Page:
Book cover of The Brothel of Pompeii: Sex, Class, and Gender at the Margins of Roman Society

Eve D'Ambra Author Of Roman Women

From my list on women in Ancient Rome that cut the clichés.

Why am I passionate about this?

I am a professor of ancient art at Vassar College where I teach Roman art and archaeology. I have published widely in the field and traveled extensively in the Mediterranean. My first encounters with Roman art occurred as a child in the Metropolitan Museum of Art in NYC where I would stand before Roman portrait heads because their faces seemed stern and grim, yet ordinary and matter-of-fact. I have continued to observe Roman portraits over the years, but admit that I still sometimes find them daunting.

Eve's book list on women in Ancient Rome that cut the clichés

Eve D'Ambra Why did Eve love this book?

Tourists, who are marched through the only designated, purposely-built brothel in Pompeii, stare at the cubicles with built-in masonry beds and wall paintings depicting sexual acts. Richardson pieces together an array of evidence, from various finds and graffiti to the early excavation reports, to assess the experiences of both the male clients and the female prostitutes. According to Richardson, more than sex was provided by the women of the brothel. This book imaginatively reconstructs the activities of the brothel in an intriguing way.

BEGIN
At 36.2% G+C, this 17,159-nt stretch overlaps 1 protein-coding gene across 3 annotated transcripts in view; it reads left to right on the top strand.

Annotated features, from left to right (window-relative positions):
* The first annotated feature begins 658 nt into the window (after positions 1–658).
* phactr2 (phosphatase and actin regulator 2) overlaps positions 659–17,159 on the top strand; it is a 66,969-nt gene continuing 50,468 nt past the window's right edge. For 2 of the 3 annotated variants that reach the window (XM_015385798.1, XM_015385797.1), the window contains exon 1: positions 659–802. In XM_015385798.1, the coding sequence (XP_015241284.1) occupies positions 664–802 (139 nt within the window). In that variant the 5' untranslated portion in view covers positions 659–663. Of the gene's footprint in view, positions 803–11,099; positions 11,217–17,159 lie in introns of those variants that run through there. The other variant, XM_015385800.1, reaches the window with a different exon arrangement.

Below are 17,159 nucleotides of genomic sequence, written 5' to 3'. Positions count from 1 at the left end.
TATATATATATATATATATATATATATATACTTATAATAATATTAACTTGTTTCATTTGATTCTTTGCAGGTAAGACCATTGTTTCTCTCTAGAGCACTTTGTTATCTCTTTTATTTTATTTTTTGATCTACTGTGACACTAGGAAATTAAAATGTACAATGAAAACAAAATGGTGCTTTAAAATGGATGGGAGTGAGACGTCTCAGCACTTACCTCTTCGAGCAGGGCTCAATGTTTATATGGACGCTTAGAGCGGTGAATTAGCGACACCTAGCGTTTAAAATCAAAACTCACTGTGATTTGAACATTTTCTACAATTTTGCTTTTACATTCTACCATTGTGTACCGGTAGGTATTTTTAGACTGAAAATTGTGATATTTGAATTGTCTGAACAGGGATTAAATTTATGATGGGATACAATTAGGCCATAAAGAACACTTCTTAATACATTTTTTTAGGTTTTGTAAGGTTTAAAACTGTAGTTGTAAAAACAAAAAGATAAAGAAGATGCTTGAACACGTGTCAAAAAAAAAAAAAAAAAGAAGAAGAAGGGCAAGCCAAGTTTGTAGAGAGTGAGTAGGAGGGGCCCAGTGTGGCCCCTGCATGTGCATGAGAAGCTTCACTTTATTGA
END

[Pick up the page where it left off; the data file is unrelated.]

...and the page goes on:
By Sarah Levin-Richardson,

Why should I read it?

2 authors picked The Brothel of Pompeii as one of their favorite books, and they share why you should read it.

What is this book about?

In this book, Sarah Levin-Richardson offers the first authoritative examination of Pompeii's purpose-built brothel, the only verifiable brothel from Greco-Roman antiquity. Taking readers on a tour of all of the structure's evidence, including the rarely seen upper floor, she illuminates the subculture housed within its walls. Here, prostitutes could flout the norms of society and proclaim themselves sexual subjects and agents, while servile clients were allowed to act as 'real men'. Prostitutes and clients also exchanged gifts, greetings, jokes, taunts, and praise. Written in a clear, engaging style, and accompanied by an ample illustration program and translations of humorous and…


Book cover of Resurrecting Pompeii

Virginia Campbell Author Of The Tombs of Pompeii: Organization, Space, and Society

From my list on Pompeii and what we know about this Roman city.

Why am I passionate about this?